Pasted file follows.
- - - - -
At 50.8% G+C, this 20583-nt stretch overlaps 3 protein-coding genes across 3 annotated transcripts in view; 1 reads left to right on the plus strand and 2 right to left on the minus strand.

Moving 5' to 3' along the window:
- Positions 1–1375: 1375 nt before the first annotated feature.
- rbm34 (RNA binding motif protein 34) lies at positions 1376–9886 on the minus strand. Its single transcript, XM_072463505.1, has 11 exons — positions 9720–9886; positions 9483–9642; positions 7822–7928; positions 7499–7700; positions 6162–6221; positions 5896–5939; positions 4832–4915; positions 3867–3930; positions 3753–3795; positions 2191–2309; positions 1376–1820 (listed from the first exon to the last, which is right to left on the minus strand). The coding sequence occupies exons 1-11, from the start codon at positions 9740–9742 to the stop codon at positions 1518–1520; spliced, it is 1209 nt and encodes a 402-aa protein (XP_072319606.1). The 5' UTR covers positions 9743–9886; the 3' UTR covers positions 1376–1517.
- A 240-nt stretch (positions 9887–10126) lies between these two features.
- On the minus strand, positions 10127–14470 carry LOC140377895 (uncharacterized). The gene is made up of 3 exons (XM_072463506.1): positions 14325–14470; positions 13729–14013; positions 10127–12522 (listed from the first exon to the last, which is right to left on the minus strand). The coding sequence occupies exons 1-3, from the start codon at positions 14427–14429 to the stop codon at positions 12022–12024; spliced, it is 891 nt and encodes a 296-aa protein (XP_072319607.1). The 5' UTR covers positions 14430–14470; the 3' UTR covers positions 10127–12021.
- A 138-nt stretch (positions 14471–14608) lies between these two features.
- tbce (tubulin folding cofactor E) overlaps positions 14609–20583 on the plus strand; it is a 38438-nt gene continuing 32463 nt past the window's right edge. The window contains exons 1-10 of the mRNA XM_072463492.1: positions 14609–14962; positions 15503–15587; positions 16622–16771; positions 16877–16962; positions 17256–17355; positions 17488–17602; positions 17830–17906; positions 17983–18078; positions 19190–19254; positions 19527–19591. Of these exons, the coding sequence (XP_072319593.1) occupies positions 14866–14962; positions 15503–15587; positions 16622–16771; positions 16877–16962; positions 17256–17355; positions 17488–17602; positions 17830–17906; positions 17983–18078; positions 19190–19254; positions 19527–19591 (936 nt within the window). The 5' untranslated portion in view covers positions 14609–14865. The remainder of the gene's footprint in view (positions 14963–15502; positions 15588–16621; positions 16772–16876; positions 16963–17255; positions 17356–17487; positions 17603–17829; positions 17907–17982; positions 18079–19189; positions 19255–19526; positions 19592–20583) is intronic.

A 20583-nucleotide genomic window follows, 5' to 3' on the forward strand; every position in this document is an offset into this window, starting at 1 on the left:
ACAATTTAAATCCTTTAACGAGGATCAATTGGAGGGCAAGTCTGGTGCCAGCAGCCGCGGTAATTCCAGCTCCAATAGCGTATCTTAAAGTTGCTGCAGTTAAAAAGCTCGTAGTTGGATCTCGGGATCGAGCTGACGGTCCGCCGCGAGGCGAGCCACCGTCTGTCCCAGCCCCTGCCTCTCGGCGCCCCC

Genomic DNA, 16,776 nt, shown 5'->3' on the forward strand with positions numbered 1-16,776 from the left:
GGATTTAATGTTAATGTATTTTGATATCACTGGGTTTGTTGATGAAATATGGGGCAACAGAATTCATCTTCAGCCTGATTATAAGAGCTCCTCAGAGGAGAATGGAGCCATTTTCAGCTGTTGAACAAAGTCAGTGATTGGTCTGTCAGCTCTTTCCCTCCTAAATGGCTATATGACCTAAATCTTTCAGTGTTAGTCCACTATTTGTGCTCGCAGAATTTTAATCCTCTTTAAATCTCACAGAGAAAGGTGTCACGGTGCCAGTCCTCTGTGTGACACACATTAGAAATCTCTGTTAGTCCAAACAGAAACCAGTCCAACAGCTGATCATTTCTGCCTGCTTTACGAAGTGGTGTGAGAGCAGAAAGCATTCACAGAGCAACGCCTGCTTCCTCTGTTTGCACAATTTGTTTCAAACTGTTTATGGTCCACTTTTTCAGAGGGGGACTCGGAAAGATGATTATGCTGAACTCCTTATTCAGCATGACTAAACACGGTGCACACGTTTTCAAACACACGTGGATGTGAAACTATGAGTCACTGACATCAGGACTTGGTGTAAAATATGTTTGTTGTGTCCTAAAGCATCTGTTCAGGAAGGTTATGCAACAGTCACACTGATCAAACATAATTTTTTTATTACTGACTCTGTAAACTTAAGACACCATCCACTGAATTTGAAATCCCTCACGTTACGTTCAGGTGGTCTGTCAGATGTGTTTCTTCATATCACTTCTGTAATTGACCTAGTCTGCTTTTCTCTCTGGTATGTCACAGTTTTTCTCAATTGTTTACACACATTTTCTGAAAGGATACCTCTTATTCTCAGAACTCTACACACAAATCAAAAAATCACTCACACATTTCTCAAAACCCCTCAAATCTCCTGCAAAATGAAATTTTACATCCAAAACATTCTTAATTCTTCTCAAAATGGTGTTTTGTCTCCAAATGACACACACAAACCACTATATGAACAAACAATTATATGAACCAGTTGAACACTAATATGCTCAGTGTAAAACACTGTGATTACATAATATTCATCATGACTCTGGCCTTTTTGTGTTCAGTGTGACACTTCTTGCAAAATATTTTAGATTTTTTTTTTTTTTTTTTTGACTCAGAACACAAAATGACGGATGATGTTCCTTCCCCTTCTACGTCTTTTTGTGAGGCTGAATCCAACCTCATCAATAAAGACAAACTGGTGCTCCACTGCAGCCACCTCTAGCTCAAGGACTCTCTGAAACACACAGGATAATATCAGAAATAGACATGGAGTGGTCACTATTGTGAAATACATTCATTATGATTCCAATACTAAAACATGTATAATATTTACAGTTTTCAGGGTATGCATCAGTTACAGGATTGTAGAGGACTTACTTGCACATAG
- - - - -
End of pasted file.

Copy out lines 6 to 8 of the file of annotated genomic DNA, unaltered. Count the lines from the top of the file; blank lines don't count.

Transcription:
- On the minus strand, positions 10127–14470 carry LOC140377895 (uncharacterized). The gene is made up of 3 exons (XM_072463506.1): positions 14325–14470; positions 13729–14013; positions 10127–12522 (listed from the first exon to the last, which is right to left on the minus strand). The coding sequence occupies exons 1-3, from the start codon at positions 14427–14429 to the stop codon at positions 12022–12024; spliced, it is 891 nt and encodes a 296-aa protein (XP_072319607.1). The 5' UTR covers positions 14430–14470; the 3' UTR covers positions 10127–12021.
- A 138-nt stretch (positions 14471–14608) lies between these two features.
- tbce (tubulin folding cofactor E) overlaps positions 14609–20583 on the plus strand; it is a 38438-nt gene continuing 32463 nt past the window's right edge. The window contains exons 1-10 of the mRNA XM_072463492.1: positions 14609–14962; positions 15503–15587; positions 16622–16771; positions 16877–16962; positions 17256–17355; positions 17488–17602; positions 17830–17906; positions 17983–18078; positions 19190–19254; positions 19527–19591. Of these exons, the coding sequence (XP_072319593.1) occupies positions 14866–14962; positions 15503–15587; positions 16622–16771; positions 16877–16962; positions 17256–17355; positions 17488–17602; positions 17830–17906; positions 17983–18078; positions 19190–19254; positions 19527–19591 (936 nt within the window). The 5' untranslated portion in view covers positions 14609–14865. The remainder of the gene's footprint in view (positions 14963–15502; positions 15588–16621; positions 16772–16876; positions 16963–17255; positions 17356–17487; positions 17603–17829; positions 17907–17982; positions 18079–19189; positions 19255–19526; positions 19592–20583) is intronic.